Nicholas April 5, 2011 at 3:42 am

It’s sort of like separation of church and state. Love for Jesus and our peers cannot and should not be separated. The same goes for Catholicism and our great country, America. Great post, Matthew! Great to see other Catholics learning from you about our faith!

Suzin April 10, 2011 at 8:30 pm

I loved your post! A protestant asked me to explain based on your post how Catholics justify monks and nuns (cloistered) since they, in his opinion, are loving God but not loving their neighbour unless it is someone in their cloistered community. Since they are not making disciples of people unknown to them he believes they are living their lives in error. What are your thoughts?

Matthew Warner April 11, 2011 at 12:03 am

Suzin – that’s an excellent question! There is much to be said on this point, but here are a few of my initial thoughts.

First, they do, as you mention, live in cloistered communities. So they are deeply immersed in service to one another. In fact, because they are often very self-sufficient communities, their dependence upon one another is all the more apparent and immediate for them than it is for us in the non-cloistered world.

Second, they very often do still serve the outside world in the things they make or produce that are used to help support their communities.

Third, and perhaps most importantly, because they have given up many of the other things in the world, they are every bit more dedicated to prayer. They spend far more time praying for us, each other and the world – including “people unknown to them” – than the rest of us do. Anyone who believes in the power of prayer would surely not discount the gigantic contribution these cloistered communities make here.

Fourth, their cloistering and example to us is actually a recognition and embracing of their place in The Body – not a rejection of it. We are many parts, but all one Body. We as one Body serve others together. Just as it is never “just me and Jesus.” It’s also never “just me and others.” It’s all of us together with others – and Jesus of course. What I mean is that we all play different roles in how we serve the “other.” It’s not only those on the front lines that get the credit for the work being done. For every person on the front line, there are many more “behind the scenes” that support them and make their work possible. One of the primary ways we support others is through prayer. Cloistered communities play that role in a profound, powerful and extremely significant way in the Church.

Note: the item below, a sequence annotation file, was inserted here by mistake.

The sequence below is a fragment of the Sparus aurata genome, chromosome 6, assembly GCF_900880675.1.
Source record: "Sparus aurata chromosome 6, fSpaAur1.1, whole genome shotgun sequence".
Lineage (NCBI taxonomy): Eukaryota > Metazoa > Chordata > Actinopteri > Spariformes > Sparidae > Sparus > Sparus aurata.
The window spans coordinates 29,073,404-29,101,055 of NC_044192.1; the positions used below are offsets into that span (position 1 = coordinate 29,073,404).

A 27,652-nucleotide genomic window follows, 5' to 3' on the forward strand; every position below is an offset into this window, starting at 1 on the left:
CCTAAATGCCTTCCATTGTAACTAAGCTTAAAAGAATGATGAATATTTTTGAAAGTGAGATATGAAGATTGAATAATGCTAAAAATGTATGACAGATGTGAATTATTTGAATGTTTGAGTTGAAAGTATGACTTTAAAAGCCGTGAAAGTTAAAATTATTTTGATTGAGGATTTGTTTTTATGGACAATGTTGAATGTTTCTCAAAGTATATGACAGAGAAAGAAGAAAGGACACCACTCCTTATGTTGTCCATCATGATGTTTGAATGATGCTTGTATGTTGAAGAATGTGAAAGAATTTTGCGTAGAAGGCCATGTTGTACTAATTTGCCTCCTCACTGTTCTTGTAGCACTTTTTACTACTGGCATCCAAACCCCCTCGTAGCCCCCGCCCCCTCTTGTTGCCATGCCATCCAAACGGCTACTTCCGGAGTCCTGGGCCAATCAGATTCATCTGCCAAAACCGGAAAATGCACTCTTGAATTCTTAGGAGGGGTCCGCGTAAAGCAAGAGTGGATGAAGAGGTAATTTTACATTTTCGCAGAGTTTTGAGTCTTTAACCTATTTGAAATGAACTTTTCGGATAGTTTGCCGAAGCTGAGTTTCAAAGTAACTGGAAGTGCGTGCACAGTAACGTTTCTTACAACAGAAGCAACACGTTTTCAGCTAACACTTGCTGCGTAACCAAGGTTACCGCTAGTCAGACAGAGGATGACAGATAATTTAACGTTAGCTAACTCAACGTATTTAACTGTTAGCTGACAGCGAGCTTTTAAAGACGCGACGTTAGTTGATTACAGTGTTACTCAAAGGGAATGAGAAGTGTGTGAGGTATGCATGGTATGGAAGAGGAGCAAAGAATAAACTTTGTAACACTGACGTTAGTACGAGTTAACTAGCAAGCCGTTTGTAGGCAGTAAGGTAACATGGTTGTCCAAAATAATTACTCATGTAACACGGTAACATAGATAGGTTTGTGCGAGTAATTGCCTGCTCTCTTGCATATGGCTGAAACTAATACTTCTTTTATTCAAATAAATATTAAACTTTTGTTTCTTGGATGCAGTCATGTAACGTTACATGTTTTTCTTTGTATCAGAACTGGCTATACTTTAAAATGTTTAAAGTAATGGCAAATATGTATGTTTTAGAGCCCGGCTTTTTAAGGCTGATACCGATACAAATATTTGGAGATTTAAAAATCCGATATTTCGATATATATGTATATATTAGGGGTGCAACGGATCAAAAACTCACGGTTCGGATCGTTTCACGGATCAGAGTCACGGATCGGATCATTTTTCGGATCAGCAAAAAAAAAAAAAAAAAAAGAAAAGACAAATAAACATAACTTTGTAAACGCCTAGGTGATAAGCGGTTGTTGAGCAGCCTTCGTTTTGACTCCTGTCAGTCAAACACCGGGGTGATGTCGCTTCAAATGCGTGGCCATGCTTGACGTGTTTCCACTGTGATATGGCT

Finally, their rejection of the world and total and complete dedication to God in this unique way – while not specifically for everyone – is a visible and real reminder to all of us of what we are called to. Their very cloistering and way of life lifts us up and makes disciples of us. And it does so in a way far more effectively and powerfully than most of us do – especially those who bother about accusing them of “living their lives in error.”

Ashley April 14, 2011 at 12:25 pm

Great post! My only question is this… is it wrong for me to like the “Buddy Jesus” statue?

Miguel Aaron Michel Lopez April 20, 2012 at 6:11 pm

I love that you spoke on it like so. I admire the simplicity yet, honest break-down of the Good Book´s concept that people do try and distort. This truly was worth a look-see. I thank you, Mr. Matthew Warner as well.

Maria Teresita Villa July 5, 2013 at 7:38 am

Yes, I am my brother’s keeper…